Analysis: What's in, what's out for seniors in the American Rescue Plan

Washington Watch

The American Rescue Plan (ARP) coronavirus stimulus package, which President Joe Biden signed into law in March, was designed to defeat the virus, get vaccines in the arms of Americans, checks in the pockets of those who need it, and jump-start the U.S. economy back to health, including safely re-opening schools.

This bill is so large in scale – $1.9 trillion – that Republicans in both chambers opposed the legislation unanimously, characterizing it as bloated, crammed with what House Republican leader Kevin McCarthy called a “liberal wish list.”

The bloated part is debatable, depending on political perspective, but there is no question the package is a massive, unprecedented effort to shore up the economy. The cost is roughly double the stimulus package that President Barack Obama signed into law during the Great Recession in 2009. This price tag is on top of the $2.2 trillion and $900 billion bills, two of the five coronavirus relief bills that Congress has approved since the pandemic struck a year ago. Those happened with Republican support under then-president Donald Trump.This legislation is far more than just a coronavirus-focused bill. It makes one of the biggest federal efforts in decades to assist lower-and-middle-income families. It includes the most ambitious anti-poverty initiative in a generation, including expanded tax credits over the next year for children, child care and family leave – some of which Democrats have signaled they’d like to make permanent. It also provides spending to help:


money to re-open schools

food assistance programs

help with people’s utility bills

extended boost to unemployment insurance

help for farmers of color

help for student borrowers

aid to ailing industries from restaurants to airlines to concert halls.

The bill also includes relief for states, local and tribal governments, many who weathered tax revenue drops and intense budget tightening.

What’s in it for seniors?

To some long-time congressional Democrats, this bill is so monumental, they see it as the top achievement of their legislative careers. But while there is, in their eyes, much to celebrate, no one can forget the huge costs – a pandemic that has killed more than 527,000 people – equal to the populations of Kansas City or Atlanta or Sacramento. Roughly 40 percent of those deaths have been seniors living in nursing homes or assisted living facilities. It also plunged the economy into its deepest depths since the late 1920s Great Depression.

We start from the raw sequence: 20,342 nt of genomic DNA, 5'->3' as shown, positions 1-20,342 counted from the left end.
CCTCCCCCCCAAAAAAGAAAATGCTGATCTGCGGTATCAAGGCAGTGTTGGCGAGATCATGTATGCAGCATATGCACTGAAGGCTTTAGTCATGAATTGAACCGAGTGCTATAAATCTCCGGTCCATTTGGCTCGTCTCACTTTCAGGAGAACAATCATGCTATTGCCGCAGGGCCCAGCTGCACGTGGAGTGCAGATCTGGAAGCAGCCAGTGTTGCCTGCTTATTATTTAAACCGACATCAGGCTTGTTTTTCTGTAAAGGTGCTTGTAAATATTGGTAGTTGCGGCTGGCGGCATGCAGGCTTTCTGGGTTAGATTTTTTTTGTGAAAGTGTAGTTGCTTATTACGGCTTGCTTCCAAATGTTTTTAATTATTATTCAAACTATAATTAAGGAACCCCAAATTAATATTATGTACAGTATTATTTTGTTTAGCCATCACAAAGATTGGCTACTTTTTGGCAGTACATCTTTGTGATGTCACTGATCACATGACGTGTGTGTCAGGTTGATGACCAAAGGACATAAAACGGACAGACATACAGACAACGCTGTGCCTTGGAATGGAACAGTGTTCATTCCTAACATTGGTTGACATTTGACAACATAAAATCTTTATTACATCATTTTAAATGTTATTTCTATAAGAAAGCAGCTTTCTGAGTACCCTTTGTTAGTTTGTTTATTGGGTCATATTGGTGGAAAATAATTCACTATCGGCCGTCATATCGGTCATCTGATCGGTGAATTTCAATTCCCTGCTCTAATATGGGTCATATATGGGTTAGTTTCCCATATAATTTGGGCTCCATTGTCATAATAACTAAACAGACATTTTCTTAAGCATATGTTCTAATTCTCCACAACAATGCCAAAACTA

ACA changes. While the attention of the bill’s success has been on fixing the coronavirus issues, the legislation also brings with it another huge Biden campaign pledge -- the biggest changes to the Affordable Care Act law since its passage in 2010. The bill increases subsidies to people who buy ACA health plans. It would put the ACA law, still called Obamacare by most people, on sustained footing and at the same time, make health insurance affordable for middle class Americans who previously could not afford it.

What could these changes mean for you? For a 64-year-old person, who earned $58,000 last year, according to the Congressional Budget Office, the monthly health insurance payment would drop from $1,075 to $412 with the federal government covering the cost difference. A 60-year-old with a $55,000 income would see premiums drop between 50% to 80%, depending on the plan, according to a Kaiser Family Foundation analysis.

Currently under the ACA, people who earn 400% of the federal poverty level are not eligible for the tax credits, known as subsidies, that help offset the cost of buying health insurance. That means a single person who earns more than about $51,000 is not eligible. Neither, right now, is a family of three that makes about $87,000.